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NBA Finals: Breaking down the Thunder-Heat matchups

Darnell Mayberry takes a look at the matchups for the NBA Finals, including Kevin Durant vs. LeBron James and Thabo Sefolosha vs. Dwyane Wade.
by Darnell Mayberry Modified: June 11, 2012 at 10:47 pm •  Published: June 12, 2012

EDGE: Thunder.


ANALYSIS: For the Thunder, it's Harden, Derek Fisher and Daequan Cook. For the Heat, it's potentially Shane Battier, Mike Miller, James Jones and Norris Cole. Oklahoma City has more playmaking and versatility from its backcourt off the bench. Miami has some potentially dangerous 3-point threats. We know what Harden can and likely will do. The X-factor among this corps could be Cook. If he doesn't get squeezed out of the rotation, he could be a tremendous asset to the Thunder by providing floor spacing and some much-needed perimeter shooting. But it's up to Cook to prove that he deserves minutes. The only way he can do that is by knocking down shots.

EDGE: Thunder.


ANALYSIS: Nazr Mohammed and Nick Collison come off the bench for the Thunder. Joel Anthony and Ronny Turiaf form the Heat's frontcourt second unit … if you dare call it that. Miami has gone small at various times throughout this postseason run, at times not even using Anthony or Turiaf. If the Heat stays small and starts Shane Battier and Udonis Haslem, that leaves Chris Bosh as the Heat's big man off the bench. But it doesn't appear likely that Miami can afford to continue to do that with Serge Ibaka and Kendrick Perkins forming a formidable frontcourt tandem. Anthony and Turiaf should have more value in this series. Both are defensive-minded and can impact games with rebounding and shot-blocking. But the Thunder's frontcourt depth appears to be too much for Miami and potentially could be a major advantage in this series.

EDGE: Thunder.



ANALYSIS: Both are two of the best up-and-coming coaches in the league. This is Spoelstra's second trip to the NBA Finals as a head coach and Brooks' first. Despite the never-ending scrutiny that blankets Spoelstra, he's actually done a tremendous job guiding his team. But you wouldn't know it based on the countless criticisms aimed at him. Brooks has been able to fly much more under the radar in Oklahoma City. Nonetheless, the winner of this coaching duel will come out lauded as one of the best in the game. The loser likely will hear whispers about whether he's the right man for the job. What separates Brooks going in is his team's togetherness. Brooks has pushed all the right buttons and gotten the absolute best out of his bunch. There is a clear pecking order, which leads to more organized play when it matters most. Miami, after two years, still seems to struggle with defined roles at times. And with bigger egos on Miami's roster, the Heat never seems far from altercations.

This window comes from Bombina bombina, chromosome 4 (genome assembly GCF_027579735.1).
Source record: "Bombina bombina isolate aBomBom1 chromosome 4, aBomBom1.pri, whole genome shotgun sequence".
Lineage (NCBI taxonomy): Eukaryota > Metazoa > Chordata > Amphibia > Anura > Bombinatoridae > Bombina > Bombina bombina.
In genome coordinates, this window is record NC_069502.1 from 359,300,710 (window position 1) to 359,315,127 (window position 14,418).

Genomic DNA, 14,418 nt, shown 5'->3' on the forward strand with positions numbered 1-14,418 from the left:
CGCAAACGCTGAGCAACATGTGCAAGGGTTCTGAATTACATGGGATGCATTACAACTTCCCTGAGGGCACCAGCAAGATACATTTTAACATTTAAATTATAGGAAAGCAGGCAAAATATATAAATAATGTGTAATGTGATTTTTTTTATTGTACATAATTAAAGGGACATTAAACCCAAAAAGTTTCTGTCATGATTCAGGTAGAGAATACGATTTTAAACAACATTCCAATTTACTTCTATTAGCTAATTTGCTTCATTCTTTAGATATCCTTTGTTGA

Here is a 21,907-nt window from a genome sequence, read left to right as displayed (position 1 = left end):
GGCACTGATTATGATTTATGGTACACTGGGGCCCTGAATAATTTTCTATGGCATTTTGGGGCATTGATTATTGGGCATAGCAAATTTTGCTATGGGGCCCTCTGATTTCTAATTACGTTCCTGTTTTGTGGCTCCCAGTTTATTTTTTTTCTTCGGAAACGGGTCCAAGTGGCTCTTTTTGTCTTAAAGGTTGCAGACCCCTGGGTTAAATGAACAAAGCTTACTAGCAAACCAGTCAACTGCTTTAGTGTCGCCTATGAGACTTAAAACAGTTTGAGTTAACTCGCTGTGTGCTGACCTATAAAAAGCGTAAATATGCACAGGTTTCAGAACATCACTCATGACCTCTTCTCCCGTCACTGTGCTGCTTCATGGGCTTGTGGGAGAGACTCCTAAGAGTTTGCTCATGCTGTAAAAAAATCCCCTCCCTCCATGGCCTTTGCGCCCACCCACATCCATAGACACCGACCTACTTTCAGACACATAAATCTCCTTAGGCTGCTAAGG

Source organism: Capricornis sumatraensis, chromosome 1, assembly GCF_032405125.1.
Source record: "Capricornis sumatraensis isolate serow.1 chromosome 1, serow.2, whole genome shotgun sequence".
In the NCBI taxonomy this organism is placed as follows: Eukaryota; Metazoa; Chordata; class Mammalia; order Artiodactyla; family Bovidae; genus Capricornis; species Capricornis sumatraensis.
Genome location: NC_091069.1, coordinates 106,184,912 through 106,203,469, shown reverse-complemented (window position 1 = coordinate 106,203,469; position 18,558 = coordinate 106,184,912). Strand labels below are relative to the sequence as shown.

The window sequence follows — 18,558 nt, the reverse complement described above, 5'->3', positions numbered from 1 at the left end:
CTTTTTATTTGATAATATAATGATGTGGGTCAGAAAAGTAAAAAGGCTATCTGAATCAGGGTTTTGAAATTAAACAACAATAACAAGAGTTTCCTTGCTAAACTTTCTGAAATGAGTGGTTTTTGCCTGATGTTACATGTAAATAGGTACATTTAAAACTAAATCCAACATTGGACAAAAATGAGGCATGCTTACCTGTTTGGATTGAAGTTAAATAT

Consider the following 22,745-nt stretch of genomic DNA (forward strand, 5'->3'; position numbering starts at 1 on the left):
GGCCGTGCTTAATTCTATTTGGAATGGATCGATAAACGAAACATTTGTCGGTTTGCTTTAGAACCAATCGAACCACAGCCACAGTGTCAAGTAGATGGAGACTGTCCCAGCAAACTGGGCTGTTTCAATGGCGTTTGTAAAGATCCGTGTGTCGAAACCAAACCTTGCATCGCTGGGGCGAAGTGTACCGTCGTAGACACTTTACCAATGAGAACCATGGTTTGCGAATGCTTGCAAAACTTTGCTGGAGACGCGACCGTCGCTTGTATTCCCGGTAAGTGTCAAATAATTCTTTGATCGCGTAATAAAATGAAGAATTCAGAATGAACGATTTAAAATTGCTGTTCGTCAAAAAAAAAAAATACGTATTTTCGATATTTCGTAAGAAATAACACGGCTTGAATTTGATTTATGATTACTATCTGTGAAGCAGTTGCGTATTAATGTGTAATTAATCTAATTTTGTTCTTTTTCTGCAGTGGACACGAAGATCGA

EDGE: Thunder.



ANALYSIS: The Thunder went 26-7 at home in the regular season and has an 8-0 mark in the postseason. The Heat went 28-5 at home in the regular season and is 8-2 in the playoffs. Both teams protected their home courts in the regular season meetings, and both had home winning streaks of at least 14 games. Thus, it's as even as it gets. So we're going to decided this matchup by the home crowds. And when you compare the two fan bases, it's really not even close. There's a reason Thunder fans are widely considered to be the best in the league. They're there early. They stand throughout the majority of the game. And they cheer like crazy whether the Thunder is ahead by 20 or down 20 and clawing back. In Miami, the Heat would be lucky to see the lower bowl full by the end of the first quarter.

EDGE: Thunder.


ANALYSIS: At this point in the playoffs you've got to toss momentum out of the window. Whatever has been done to this point is significant for character-building purposes during a march to a championship. But the good vibes from previous wins won't carry over and fuel victories in the finals. For what it's worth, both teams come into this showdown with a good head of steam. The Thunder is coming off four straight wins against San Antonio, which had won 20 straight before getting ousted by OKC. Miami, meanwhile, is coming off an encouraging Game 7 win over the Celtics and has LeBron James playing at an incredible level. It's a tough call. But since the Thunder had the tougher road to the finals, Oklahoma City gets the slight edge.

EDGE: Thunder.


ANALYSIS: This is LeBron James and Dwyane Wade's third trip to the NBA Finals. Wade won a title in 2006. Chris Bosh, Udonis Haslem, Mario Chalmers, Mike Miller and James Jones are making their second appearance in the Finals. From that standpoint alone, the Heat has an advantage. Miami got here last year, and the Heat figures to be more comfortable and more understanding of what it takes to separate itself from the sideshows and focus on the task. Although Derek Fisher, Kendrick Perkins and Nazr Mohammed have championship experience, the Thunder's young core is experiencing all this for the first time. While Oklahoma City's players are saying all the right things and appear dialed in, there's really no telling how the big stage will impact the Thunder once the ball is thrown up.

EDGE: Heat.

by Darnell Mayberry
OKC Thunder Senior Reporter
Darnell Mayberry grew up in Langston, Okla. and is now in his third stint in the Sooner state. After a year and a half at Bishop McGuinness High, he finished his prep years in Falls Church, Va., before graduating from Norfolk State University in...
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